This is really a lot to enjoy in this very entertaining and perceptive story.

"Mammary World"

No this is not a story about a "gentleman's club" or an x-rated amusement park.   Like our first two stories it is about a young woman with problems.   A woman from the bottom half of the economic strata, people who just have jobs, if they are lucky, not careers.   She gets a job at the Supervalu grocery store in order to save up for a breast reduction operation.   The hardest part of the job is walking uphill.   Her mother is not happy and gives her the silent treatment for a while.   It is sort of like school, no Ipods or mobile phones allowed, no chewing gum.  It is her first real venture into the adult world.  She is so tired of men looking just at her F-Cups.  She freezes when it happens. She starts to become friends with one of the older women working there Nora, she is working because her two sons are in college.   One way she passes the time is to kind of size up customers based on their food purchases.  Learning a new to me word, a common occurrence for me while reading the Irish short story, she imagines how tart a sloe would be when a customer buys some.

Before she can get her operation she needs to drop her body mass index down quite a bit.  The operation costs the amount of money it will take her 923 hours working in the store to get.  It is fun to meet the other workers, including a bit slow coworker, Johnny, who is the only one who has ever lasted over a year on shelf duty.  She is jealous when flat or normal chested girls check out in her lane.   She pictures her self as like a Hindu goddess on a good day an a "lactating sow...or a pair of breasts with me attached".  One day her boss, Mike, the first adult man she has known other than teachers or family, kind of corners her in his office but she is not sure of his intentions and just leaves the office.   Her mother comes in the store one day and tells her she has bought her a "space-engineered bra with NASA techology".  I will leave the very interesting sort of partially left to your imagination close of the story untold.   This is a really fun to read story that gets us very realistically into the mind and world of the young woman whose breasts are way to big.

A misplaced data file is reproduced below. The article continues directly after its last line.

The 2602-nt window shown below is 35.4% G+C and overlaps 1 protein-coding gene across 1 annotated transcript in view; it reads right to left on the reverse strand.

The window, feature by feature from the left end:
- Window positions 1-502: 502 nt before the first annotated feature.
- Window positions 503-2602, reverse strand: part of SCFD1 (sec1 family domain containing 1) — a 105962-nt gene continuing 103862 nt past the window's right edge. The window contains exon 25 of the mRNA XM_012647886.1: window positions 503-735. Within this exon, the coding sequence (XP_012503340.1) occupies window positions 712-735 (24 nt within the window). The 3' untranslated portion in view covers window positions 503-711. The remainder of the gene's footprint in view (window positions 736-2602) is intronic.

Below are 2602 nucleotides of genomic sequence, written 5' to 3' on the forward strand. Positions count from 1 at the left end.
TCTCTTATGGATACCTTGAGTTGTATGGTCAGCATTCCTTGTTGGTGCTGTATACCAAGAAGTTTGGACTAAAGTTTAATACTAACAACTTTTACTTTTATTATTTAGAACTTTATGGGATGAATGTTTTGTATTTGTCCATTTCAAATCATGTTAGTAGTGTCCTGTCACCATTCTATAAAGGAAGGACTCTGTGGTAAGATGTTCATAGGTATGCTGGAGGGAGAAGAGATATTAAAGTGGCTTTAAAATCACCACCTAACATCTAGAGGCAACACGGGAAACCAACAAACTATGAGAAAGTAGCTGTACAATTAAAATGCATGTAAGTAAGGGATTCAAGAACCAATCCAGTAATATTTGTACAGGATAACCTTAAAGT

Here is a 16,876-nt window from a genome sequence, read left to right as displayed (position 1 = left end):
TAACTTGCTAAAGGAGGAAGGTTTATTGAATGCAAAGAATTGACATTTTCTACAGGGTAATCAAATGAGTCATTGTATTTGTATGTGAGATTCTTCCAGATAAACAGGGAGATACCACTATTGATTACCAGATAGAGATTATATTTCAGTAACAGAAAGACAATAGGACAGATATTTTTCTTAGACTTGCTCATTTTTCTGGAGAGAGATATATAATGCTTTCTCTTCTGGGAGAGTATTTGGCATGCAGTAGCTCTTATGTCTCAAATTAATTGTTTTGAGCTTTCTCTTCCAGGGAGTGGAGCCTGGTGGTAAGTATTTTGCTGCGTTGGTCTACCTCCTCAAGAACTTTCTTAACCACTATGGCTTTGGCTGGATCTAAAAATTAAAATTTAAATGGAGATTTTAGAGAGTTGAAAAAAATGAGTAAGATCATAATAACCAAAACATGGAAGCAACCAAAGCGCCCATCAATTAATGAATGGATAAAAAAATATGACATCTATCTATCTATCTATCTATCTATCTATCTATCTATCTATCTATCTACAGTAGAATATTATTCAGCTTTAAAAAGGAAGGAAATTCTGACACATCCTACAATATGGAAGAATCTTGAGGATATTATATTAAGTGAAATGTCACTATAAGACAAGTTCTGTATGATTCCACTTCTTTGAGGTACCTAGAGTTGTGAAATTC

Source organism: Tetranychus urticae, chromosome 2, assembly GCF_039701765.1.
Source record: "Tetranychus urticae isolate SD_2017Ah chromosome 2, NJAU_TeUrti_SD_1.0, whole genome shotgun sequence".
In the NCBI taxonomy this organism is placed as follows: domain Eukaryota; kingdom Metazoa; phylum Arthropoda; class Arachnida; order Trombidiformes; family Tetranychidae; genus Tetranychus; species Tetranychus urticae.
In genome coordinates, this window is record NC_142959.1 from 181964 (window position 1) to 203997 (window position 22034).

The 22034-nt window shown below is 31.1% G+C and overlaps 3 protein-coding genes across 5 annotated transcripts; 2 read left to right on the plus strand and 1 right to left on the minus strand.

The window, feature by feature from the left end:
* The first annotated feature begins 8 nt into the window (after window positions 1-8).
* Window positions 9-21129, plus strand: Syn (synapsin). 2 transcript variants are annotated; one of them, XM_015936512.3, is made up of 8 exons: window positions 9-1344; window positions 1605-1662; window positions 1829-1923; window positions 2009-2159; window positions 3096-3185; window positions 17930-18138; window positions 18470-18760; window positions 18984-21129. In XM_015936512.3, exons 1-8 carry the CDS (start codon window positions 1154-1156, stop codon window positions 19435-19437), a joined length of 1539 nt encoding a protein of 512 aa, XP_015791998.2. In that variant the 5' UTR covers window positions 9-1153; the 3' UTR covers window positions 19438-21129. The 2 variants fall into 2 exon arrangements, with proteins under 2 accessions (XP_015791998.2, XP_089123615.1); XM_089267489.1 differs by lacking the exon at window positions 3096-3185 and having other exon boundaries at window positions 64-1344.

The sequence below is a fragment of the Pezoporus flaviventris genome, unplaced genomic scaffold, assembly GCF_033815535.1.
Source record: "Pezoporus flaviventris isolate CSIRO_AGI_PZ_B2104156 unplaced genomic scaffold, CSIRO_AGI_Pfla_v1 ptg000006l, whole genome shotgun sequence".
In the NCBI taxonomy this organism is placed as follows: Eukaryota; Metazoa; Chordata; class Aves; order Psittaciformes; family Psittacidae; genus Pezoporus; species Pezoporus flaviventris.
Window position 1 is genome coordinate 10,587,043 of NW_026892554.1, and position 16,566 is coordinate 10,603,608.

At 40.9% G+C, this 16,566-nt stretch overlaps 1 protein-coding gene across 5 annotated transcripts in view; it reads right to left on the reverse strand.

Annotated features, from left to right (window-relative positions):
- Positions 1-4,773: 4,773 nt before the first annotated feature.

"Ghost Girl"


"Ghost Girl" is a great story that takes a girl with a roaring drunken mother and an absentee father from  four and half to fourteen, told in her first person.   She learns to make her self invisible, to become a ghost girl or that is how she deals with the banality and brutality of her life.  When she is in the fourth grade other girls whisper "slut" when she walks by.   She grows up fast.   Soon she is taken away from her mother who went way too down in drinking and drugs so the social workers took the girl.  Her mom goes from one man to the next, each one ends up kicking her out.   The narrator begins to learn the foster child system.   Some foster parents just want money, some times you have to watch out for the boys or the husband of the woman and worst of all are the sincere people who want to show you the right path in life.

What is so brilliant about this story is how Auge enters into the mind of the child, we see a world of pain to come with a repeating of the cycles of her mother, she seems a wonderful way ahead of her.  I have intentionally left out important details so you can have the pleasure of discovering this story for yourself.